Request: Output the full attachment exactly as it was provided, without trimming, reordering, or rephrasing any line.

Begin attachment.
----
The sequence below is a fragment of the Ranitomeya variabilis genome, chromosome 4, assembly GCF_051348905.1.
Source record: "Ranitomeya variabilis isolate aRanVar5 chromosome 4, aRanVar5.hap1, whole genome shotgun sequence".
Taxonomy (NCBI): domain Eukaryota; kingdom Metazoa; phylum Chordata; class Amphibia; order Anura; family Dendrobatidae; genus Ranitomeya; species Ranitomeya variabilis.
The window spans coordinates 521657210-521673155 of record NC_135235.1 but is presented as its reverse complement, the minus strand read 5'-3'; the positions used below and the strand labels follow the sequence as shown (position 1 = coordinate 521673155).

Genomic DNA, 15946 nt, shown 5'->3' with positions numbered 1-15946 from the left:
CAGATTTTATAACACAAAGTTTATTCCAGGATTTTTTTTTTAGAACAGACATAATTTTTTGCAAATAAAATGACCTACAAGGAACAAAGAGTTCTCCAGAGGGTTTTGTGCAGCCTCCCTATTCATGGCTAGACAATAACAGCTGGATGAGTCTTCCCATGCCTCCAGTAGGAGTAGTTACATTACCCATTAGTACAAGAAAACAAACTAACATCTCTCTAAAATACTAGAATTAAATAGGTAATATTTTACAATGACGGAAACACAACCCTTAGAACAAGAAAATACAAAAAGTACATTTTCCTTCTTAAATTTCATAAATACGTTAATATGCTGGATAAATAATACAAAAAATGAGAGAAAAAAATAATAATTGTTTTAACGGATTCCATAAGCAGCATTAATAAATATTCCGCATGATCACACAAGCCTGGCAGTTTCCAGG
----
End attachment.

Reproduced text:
The sequence below is a fragment of the Ranitomeya variabilis genome, chromosome 4, assembly GCF_051348905.1.
Source record: "Ranitomeya variabilis isolate aRanVar5 chromosome 4, aRanVar5.hap1, whole genome shotgun sequence".
Taxonomy (NCBI): domain Eukaryota; kingdom Metazoa; phylum Chordata; class Amphibia; order Anura; family Dendrobatidae; genus Ranitomeya; species Ranitomeya variabilis.
The window spans coordinates 521657210-521673155 of record NC_135235.1 but is presented as its reverse complement, the minus strand read 5'-3'; the positions used below and the strand labels follow the sequence as shown (position 1 = coordinate 521673155).

Genomic DNA, 15946 nt, shown 5'->3' with positions numbered 1-15946 from the left:
CAGATTTTATAACACAAAGTTTATTCCAGGATTTTTTTTTTAGAACAGACATAATTTTTTGCAAATAAAATGACCTACAAGGAACAAAGAGTTCTCCAGAGGGTTTTGTGCAGCCTCCCTATTCATGGCTAGACAATAACAGCTGGATGAGTCTTCCCATGCCTCCAGTAGGAGTAGTTACATTACCCATTAGTACAAGAAAACAAACTAACATCTCTCTAAAATACTAGAATTAAATAGGTAATATTTTACAATGACGGAAACACAACCCTTAGAACAAGAAAATACAAAAAGTACATTTTCCTTCTTAAATTTCATAAATACGTTAATATGCTGGATAAATAATACAAAAAATGAGAGAAAAAAATAATAATTGTTTTAACGGATTCCATAAGCAGCATTAATAAATATTCCGCATGATCACACAAGCCTGGCAGTTTCCAGG